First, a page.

Implementing Local Notifications in iPhone Applications

Integrating push notifications with iPhone has been really tricky before iOS4.0. You needed to have a dedicated server to push notifications to the applications. However with iOS4.0, Apple introduce the concept of local notificatiions. Local Notifications are a new way to send “push notifications” to your app without having a dedicated server and associated server side coding. Local notifications can be scheduled on the user’s device to fire at any given time; you can even set them to be recurring.The primary purpose of local notifications is to provide a mechanism for a suspended or background application to gain the attention of the user. For example, an audio streaming app might need to notify the user about the loss of network connection or a calendar based application an approaching appointment. The blog details about the coding of delivering a local notification on an iOS device. How To use Local Notification To have iOS deliver a local notification at a later time, an application creates a UILocalNotification object, assigns it a delivery date and time, specifies presentation details, and schedules it. However, make sure you are implementing application:didreceiveLocalNotification in your app delegate if you want to see the notification while your app is in the foreground. Scheduling Notifications
- (IBAction) scheduleAlarm:(id) sender
{
    [eventText resignFirstResponder];

    // Get the current date
    NSDate *pickerDate = [NSDate date];

    // Break the date up into components
    NSDateComponents *dateComponents = [calendar components:( NSYearCalendarUnit | NSMonthCalendarUnit |  NSDayCalendarUnit )
												   fromDate:pickerDate];
    NSDateComponents *timeComponents = [calendar components:( NSHourCalendarUnit | NSMinuteCalendarUnit )
												   fromDate:pickerDate];
    // Set up the fire time
    NSDateComponents *dateComps = [[NSDateComponents alloc] init];
    [dateComps setDay:[dateComponents day]];
    [dateComps setMonth:[dateComponents month]];
    [dateComps setYear:[dateComponents year]];
    [dateComps setHour:[timeComponents hour]]; // Notification will fire in one minute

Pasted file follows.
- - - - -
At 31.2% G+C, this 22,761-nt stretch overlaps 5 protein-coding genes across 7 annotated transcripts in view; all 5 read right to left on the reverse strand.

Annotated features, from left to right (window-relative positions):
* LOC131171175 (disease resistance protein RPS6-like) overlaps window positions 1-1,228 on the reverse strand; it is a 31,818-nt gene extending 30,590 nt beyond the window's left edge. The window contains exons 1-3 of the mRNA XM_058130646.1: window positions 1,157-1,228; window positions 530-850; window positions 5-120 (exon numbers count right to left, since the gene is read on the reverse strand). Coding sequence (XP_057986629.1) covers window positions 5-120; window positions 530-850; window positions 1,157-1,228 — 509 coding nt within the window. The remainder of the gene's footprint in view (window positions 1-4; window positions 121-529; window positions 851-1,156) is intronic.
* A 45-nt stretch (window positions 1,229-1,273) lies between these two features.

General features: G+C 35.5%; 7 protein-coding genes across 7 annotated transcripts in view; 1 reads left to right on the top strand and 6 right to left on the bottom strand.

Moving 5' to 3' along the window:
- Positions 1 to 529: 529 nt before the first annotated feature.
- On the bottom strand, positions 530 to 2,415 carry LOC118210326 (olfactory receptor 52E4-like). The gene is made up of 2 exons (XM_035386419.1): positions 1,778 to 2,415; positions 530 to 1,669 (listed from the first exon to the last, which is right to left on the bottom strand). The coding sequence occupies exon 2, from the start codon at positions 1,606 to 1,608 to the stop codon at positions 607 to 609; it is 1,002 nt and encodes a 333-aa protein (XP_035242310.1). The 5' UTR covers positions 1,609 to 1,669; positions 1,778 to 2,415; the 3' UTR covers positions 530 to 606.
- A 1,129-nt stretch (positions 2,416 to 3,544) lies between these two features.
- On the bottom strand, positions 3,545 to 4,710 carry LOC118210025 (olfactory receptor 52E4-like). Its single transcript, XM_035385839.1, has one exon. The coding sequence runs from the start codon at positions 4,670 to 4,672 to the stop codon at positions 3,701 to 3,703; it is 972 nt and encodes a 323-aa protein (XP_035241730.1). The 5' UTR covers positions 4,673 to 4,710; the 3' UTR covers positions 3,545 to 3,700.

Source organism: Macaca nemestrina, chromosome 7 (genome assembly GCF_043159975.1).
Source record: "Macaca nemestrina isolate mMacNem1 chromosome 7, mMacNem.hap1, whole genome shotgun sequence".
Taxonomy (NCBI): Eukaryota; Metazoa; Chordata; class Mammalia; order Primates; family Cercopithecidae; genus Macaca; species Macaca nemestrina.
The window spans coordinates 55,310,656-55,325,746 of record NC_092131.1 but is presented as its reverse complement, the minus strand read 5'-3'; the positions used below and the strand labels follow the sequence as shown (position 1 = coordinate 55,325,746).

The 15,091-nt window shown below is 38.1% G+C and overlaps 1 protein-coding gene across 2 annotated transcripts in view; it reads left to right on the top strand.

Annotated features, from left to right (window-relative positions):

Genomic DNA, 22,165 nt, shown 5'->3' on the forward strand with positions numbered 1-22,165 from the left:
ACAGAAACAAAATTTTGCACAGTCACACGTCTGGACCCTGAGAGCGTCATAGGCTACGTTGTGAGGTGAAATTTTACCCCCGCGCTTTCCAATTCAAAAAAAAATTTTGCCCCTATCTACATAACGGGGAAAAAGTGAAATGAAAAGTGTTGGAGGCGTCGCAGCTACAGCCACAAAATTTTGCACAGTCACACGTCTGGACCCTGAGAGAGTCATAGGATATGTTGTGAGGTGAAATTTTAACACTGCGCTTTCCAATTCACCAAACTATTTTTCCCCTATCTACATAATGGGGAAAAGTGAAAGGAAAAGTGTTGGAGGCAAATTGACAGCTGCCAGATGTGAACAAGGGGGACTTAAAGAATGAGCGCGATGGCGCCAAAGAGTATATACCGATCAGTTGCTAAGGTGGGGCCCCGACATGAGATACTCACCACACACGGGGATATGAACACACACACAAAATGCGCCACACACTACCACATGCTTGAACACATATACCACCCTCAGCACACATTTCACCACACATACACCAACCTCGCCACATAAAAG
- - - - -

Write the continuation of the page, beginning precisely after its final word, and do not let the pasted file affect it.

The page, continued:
[dateComps setMinute:[timeComponents minute]];

    NSDate *itemDate = [calendar dateFromComponents:dateComps];
    [dateComps release];

    UILocalNotification *localNotif = [[UILocalNotification alloc] init];
    if (localNotif == nil)
        return;
    localNotif.fireDate = itemDate;// this sets when notification will be called.
    // Notification details
    localNotif.alertBody = [eventText text];// this shows the alert box with message.
    // Set the action button

    localNotif.alertAction = @"View";
    localNotif.soundName = UILocalNotificationDefaultSoundName;
    localNotif.applicationIconBadgeNumber = 1;
    // Specify custom data for the notification

    NSDictionary *infoDict = [NSDictionary dictionaryWithObject:@"someValue" forKey:@"someKey"];
    localNotif.userInfo = infoDict;
    // Schedule the notification
    [[UIApplication sharedApplication] scheduleLocalNotification:localNotif];
    [localNotif release];
}
In this example we set the notification to the text that the user entered into the text field. InfoDict dictionary is our chance to associate some additional information with the alert. When a local notification is triggered, the option is available to play a sound to gain the user’s attention. If such an audio alert is required the corresponding sound file must be added to the application project resources and must be in Linear PCM, MA4 (IMA/ADPCM), uLaw or aLaw format. If no sound file is specified, the default is for the notification to be silent (though the iPhone device will still vibrate). Handling Notifications After They Fire The last thing is to determine what to do when a notification fires. This step is handled inside of the appDelegate. When a notification fires, there are one of two situations. 1. The app is running and 2. The app is not running (or running in the “background”) . Open up your app delegate .m file and add the following code.
- (BOOL)application:(UIApplication *)application didFinishLaunchingWithOptions:(NSDictionary *)launchOptions
   {
  // Override point for customization after application launch.
  // Add the view controller's view to the window and display.

    [window addSubview:viewController.view];
    [window makeKeyAndVisible];

  // Handle launching from a notification

    UILocalNotification *localNotif =[launchOptions objectForKey:UIApplicationLaunchOptionsLocalNotificationKey];
    if (localNotif) {
        NSLog(@"Recieved Notification %@",localNotif);
    return YES;
                    }
    -(void)application:(UIApplication *)application didReceiveLocalNotification:(UILocalNotification *)notification
                    {
  // shows badge value on tab bar
       NSString *badgeValue = [NSString stringWithFormat:@"%d",notifyCount];
       [[[[[self tabBarontroller] tabBar] items] objectAtIndex:2] setBadgeValue:badgeValue];

  //  setting badge value of tab bar as shown below.
       application.applicationIconBadgeNumber = 0;
                    }
The method is invoked when a running application receives a local notification. In this method, we create a string named badgeValue,which contains an integer value from notifyCount variable. We set this badgeValue in the tab bar item which is present at index no 02, which is meetings tab in the provided screenshot.